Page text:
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Allison Stevens
Allison Stevens

Allison Stevens has reported for States Newsroom's Washington, D.C. bureau. She is a writer, editor, and communications strategist in Northern Virginia and can be reached at

Susan J. Demas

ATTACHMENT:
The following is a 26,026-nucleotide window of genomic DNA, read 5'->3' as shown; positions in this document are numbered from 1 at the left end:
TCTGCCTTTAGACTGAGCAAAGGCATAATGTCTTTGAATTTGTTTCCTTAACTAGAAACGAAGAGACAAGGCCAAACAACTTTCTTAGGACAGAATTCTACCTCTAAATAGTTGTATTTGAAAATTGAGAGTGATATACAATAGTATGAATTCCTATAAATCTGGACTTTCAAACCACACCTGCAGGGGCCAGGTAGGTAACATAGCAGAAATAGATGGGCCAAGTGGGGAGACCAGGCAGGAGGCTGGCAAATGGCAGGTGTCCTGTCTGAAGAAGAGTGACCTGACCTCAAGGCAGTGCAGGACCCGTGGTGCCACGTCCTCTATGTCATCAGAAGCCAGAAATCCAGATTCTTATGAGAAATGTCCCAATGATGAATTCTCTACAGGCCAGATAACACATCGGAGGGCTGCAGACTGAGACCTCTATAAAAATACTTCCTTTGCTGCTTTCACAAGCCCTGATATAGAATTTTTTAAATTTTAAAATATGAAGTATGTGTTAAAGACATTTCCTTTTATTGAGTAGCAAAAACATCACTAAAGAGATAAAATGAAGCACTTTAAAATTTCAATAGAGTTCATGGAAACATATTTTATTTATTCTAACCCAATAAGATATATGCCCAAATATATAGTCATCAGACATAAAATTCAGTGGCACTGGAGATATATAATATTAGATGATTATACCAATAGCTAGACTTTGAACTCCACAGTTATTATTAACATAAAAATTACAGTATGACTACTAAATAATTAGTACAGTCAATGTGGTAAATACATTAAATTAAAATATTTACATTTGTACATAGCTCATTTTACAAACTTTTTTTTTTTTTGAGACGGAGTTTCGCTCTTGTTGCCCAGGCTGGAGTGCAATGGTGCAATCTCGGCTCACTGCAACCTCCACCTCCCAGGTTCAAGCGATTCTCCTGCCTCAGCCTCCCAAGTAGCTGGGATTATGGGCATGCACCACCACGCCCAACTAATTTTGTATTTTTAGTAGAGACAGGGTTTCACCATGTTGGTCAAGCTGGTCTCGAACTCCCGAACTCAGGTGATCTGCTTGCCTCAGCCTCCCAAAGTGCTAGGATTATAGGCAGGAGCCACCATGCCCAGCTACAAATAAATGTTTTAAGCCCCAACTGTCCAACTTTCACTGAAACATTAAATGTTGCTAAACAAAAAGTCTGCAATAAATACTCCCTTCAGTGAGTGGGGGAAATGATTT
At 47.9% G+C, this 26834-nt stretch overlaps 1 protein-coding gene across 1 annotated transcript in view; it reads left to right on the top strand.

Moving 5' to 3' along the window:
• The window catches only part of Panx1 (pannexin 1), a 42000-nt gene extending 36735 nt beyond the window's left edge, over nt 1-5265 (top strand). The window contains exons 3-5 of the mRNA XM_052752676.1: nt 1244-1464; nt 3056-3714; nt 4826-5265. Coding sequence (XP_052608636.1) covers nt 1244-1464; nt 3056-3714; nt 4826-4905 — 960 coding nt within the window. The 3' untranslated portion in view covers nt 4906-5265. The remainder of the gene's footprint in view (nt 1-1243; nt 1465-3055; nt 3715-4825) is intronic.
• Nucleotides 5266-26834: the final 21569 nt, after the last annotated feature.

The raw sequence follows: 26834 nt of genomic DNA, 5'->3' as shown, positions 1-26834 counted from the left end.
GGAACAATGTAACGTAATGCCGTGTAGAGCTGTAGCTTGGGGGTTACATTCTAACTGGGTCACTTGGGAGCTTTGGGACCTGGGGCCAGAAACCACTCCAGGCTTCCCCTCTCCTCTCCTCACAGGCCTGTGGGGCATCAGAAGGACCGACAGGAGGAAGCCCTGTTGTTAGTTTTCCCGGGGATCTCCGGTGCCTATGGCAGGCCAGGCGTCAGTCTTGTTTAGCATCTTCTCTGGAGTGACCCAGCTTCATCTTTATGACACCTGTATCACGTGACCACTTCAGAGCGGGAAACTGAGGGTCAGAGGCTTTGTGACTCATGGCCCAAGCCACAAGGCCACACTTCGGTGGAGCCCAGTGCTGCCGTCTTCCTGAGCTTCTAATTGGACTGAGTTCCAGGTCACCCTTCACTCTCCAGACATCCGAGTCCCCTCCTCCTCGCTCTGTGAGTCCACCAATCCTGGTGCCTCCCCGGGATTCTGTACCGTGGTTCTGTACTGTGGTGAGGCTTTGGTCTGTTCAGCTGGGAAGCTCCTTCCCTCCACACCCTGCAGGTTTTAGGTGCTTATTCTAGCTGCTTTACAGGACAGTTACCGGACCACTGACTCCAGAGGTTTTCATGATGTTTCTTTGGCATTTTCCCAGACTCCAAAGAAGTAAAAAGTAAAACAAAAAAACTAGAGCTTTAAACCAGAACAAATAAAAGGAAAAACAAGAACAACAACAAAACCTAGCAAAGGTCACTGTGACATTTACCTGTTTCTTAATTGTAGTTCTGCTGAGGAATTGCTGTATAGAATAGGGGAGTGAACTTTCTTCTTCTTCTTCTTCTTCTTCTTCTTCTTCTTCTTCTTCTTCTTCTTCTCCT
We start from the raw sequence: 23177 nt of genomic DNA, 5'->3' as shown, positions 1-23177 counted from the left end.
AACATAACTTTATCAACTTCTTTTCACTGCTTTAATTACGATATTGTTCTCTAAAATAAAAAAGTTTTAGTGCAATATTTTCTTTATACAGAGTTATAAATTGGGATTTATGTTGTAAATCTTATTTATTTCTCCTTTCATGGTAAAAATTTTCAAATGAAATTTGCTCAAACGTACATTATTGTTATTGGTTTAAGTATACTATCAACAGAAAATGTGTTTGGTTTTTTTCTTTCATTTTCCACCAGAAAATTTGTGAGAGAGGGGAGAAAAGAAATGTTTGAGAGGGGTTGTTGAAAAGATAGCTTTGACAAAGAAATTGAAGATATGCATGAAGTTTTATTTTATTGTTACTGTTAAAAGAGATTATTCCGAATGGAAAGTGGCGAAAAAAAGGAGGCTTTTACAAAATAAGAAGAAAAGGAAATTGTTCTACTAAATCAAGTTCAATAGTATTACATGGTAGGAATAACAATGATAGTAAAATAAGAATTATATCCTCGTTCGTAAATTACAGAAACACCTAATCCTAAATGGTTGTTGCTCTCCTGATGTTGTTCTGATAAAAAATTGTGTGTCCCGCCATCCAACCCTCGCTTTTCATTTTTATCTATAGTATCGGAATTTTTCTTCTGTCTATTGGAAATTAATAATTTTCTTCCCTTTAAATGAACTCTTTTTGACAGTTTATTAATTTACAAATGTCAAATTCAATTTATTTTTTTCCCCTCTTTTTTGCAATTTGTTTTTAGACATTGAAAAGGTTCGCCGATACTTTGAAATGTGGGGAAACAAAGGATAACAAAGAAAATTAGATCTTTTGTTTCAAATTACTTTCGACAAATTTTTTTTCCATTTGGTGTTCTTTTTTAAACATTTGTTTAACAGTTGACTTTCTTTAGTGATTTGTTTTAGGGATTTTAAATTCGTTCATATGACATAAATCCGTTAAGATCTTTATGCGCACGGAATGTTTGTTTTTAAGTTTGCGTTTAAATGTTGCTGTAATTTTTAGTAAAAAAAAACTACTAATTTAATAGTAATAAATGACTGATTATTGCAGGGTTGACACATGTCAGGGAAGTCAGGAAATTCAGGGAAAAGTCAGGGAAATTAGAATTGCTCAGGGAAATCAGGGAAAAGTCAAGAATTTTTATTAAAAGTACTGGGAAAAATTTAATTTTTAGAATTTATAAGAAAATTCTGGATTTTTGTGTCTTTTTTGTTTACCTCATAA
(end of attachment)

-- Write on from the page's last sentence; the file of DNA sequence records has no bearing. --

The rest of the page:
Susan J. Demas is a 22-year journalism veteran and one of the state’s foremost experts on Michigan politics, appearing on MSNBC, CNN, NPR and WKAR-TV’s “Off the Record.” In addition to serving as Editor-in-Chief, she is the Advance’s chief columnist, writing on women, LGBTQ+ people, the state budget, the economy and more. She previously served as Vice President of Farough & Associates, Michigan’s premier political communications firm. For almost five years, Susan was the Editor and Publisher of Inside Michigan Politics, the most-cited political newsletter in the state. Susan’s award-winning political analysis has run in more than 90 national, international and regional media outlets, including the Guardian U.K., NBC News, the New York Times, the Detroit News and MLive. She is the only Michigan journalist to be named to the Washington Post’s list of “Best Political Reporters,” the Huffington Post’s list of “Best Political Tweeters” and the Washington Post’s list of “Best Political Bloggers.” Susan was the recipient of a prestigious Knight Foundation fellowship in nonprofits and politics. She served as Deputy Editor for MIRS News and helped launch the Michigan Truth Squad, the Center for Michigan’s fact-checking project. She started her journalism career reporting on the Iowa caucuses for The (Cedar Rapids) Gazette. Susan has hiked over 5,000 solo miles across four continents and climbed more than 80 mountains. She also enjoys dragging her husband and two kids along, even if no one else wants to sleep in a tent anymore.